More exercises

Lots of exercises here. For the last few, you might want to work with another human.

Exercise: Euros to USD
Make a workbook that converts euros to USD, using the current exchange rate. The worksheet looks like this to start:

Input

The user types in the number of euros and presses the button. The equivalent number of USD appears. For example:

Output

Assume that the user makes no input mistakes.

Upload your Excel file.

(If you were logged in as a student, you could submit an exercise solution, and get some feedback.)

Exercise: Parade length
Write a program to help small towns estimate the length of parades, like their July 4th parade.

Parades have floats and marching bands. Each float needs 30 meters. Each band needs 100 meters.

The worksheet starts like this:

Start

The user types the number of floats and bands, and presses Run.

Add validation. Make sure that floats and bands are numbers, and zero or more. If the data is bad, show an error message in a MsgBox, and end the program. For example:

Error

If the input is OK, compute and output the result.

Output

Follow the usual coding standards for indenting and such.

Upload your worksheet.

(If you were logged in as a student, you could submit an exercise solution, and get some feedback.)

Exercise: Stock price weekly change
Find the percentage change in a stock’s price, to one decimal place. Make sure input is numeric.

Here is what the worksheet looks like before the program runs.

Input

Here’s the output:

Output

Here’s what happens if the user doesn’t enter numbers.

Error

Be sure to check both inputs.

Upload your Excel file.

(If you were logged in as a student, you could submit an exercise solution, and get some feedback.)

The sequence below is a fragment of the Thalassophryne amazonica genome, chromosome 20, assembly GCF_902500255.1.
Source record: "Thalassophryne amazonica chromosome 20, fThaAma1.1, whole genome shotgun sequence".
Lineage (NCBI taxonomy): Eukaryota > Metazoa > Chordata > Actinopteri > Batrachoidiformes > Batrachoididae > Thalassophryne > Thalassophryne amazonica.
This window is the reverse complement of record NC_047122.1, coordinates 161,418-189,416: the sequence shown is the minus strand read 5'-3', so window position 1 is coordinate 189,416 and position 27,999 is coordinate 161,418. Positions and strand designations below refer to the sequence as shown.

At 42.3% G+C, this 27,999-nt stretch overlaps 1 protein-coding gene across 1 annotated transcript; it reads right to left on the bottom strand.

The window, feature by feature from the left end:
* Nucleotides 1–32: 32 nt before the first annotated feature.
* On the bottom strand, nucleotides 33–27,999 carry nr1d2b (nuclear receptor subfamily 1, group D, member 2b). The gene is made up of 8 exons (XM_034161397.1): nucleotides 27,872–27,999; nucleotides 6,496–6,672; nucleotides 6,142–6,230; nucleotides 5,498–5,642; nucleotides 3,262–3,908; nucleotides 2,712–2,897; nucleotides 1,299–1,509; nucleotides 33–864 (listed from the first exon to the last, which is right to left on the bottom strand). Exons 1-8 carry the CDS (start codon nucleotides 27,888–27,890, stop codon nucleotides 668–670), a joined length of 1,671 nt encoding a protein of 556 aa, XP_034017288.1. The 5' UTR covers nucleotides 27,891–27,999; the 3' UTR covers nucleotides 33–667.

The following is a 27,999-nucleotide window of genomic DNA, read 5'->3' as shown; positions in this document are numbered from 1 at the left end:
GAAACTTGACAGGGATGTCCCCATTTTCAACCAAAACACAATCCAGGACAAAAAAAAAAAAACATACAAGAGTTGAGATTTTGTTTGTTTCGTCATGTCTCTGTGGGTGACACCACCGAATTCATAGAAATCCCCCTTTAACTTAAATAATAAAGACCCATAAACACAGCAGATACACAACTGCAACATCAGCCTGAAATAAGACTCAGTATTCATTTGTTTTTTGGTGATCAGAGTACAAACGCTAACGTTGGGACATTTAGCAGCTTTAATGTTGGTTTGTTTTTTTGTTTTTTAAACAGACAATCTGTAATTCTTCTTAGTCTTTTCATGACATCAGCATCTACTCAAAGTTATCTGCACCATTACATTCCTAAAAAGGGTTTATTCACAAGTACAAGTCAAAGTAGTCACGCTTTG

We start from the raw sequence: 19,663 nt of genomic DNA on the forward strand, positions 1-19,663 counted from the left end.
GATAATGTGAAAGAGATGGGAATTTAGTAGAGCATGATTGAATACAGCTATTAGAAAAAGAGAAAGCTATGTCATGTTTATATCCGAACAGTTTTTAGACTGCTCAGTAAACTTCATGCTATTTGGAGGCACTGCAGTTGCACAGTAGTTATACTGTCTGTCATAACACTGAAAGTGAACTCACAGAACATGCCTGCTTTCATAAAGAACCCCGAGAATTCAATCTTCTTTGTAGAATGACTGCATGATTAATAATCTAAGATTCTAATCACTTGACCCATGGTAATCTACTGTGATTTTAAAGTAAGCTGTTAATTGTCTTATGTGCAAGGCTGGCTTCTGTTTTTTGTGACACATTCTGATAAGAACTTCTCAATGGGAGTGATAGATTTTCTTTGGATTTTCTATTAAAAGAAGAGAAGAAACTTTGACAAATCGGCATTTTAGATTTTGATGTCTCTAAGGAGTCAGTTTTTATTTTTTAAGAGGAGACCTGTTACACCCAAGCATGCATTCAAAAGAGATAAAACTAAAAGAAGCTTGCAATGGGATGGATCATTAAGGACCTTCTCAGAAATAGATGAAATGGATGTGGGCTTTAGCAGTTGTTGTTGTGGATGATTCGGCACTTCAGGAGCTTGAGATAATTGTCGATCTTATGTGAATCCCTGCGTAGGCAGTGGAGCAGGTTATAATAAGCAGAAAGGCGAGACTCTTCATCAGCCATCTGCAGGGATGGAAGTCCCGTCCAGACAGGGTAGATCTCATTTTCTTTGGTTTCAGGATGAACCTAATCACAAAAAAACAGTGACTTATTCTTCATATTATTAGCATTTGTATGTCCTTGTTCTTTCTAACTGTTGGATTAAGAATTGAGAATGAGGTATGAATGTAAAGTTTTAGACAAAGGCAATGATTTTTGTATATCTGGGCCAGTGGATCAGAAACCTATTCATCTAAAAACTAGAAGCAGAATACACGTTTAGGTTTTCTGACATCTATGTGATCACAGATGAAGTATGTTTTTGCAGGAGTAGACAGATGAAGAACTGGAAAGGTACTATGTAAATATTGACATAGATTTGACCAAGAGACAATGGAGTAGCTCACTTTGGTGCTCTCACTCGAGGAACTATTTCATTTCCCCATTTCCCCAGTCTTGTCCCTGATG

Exercise: Wrapping popcorn
You have big can of gourmet popcorn you want to wrap. You have a roll of wrapping paper. How much of the paper will you measure out and cut so you can wrap the can?

r = radius of the can (inches)

h = height of the can (inches)

w = width of the paper roll (inches) – often 36

p = length of paper needed from roll (inches)

\[p = \frac{2 \pi r^2 + 2 \pi rh + 2h+4 \pi r}{w}\]

The last two terms in the numerator allow for paper overlap for taping.

Upload your Excel file.

(If you were logged in as a student, you could submit an exercise solution, and get some feedback.)

Exercise: Ulma’s Ungulates
Write a program to compute the price of renting an animal from Ulma’s Ungulates. You can rent either a llama, or a camel. The price depends on:

  • Which animal you choose.
  • How far you want to ride the aminal.
  • Whether you want to rent a saddle as well.

The worksheet starts like this:

Start

The user fills in the three fields above the Run button, and clicks Run. Here’s some output:

Output

Here’s another sample:

Output

Validate all the input, using the following rules:

  • The animal input must be either L or C. Case doesn’t matter. Use trim() to remove unwanted spaces.
  • The number of miles must be numeric, and between 3 and 50 inclusive.
  • Saddle is either Y or N. Case doesn’t matter. Use trim() to remove unwanted spaces.

If there are any input errors, show a message, and end the program. For example:

Error

Error

Output the full name of the animal, the warning, and the cost.

  • Llamas cost $20 per mile.
  • Llama saddles rent for $120.
  • Camels cost $12 per mile.
  • Camel saddles rent for $180.

The usual coding standards apply.

(If you were logged in as a student, you could submit an exercise solution, and get some feedback.)

Exercise: Place setting items
You’re having a dinner party. You’re inviting couples, their children, and dogs. You’re not sure who you’ll invite yet.

Write a program to work out how many place setting items you will need, depending on the number of adults, children, and dogs you invite.

Each adult gets a salad plate, a salad fork, a dinner plate, a dinner knife, a dinner fork, a dessert bowl, a dessert spoon, a water glass, a wine glass, and a napkin.

Each child gets a dinner plate, a dinner knife, a dinner fork, a dessert bowl, a dessert spoon, a water glass, and two napkins.

Each dog gets four napkins, a food bowl, a water bowl, and two dog treats.

An extra four napkins are added, as spares.

Compute totals, as in the following example:

Example

Write everything in VBA. Do not use formulas in the worksheet.

Upload your Excel file.

(If you were logged in as a student, you could submit an exercise solution, and get some feedback.)

Exercise: Santa’s security devices order
The only way Santa can hit his production targets is to enslave elves. Currently, he has 16,384 slaves. To keep order, Santa formed the Greater Elf Security and Tactical Police, aka the Gestapo. The Gestapo has 512 overseers, 16 captains, and General Huggy Buns, the head of the force.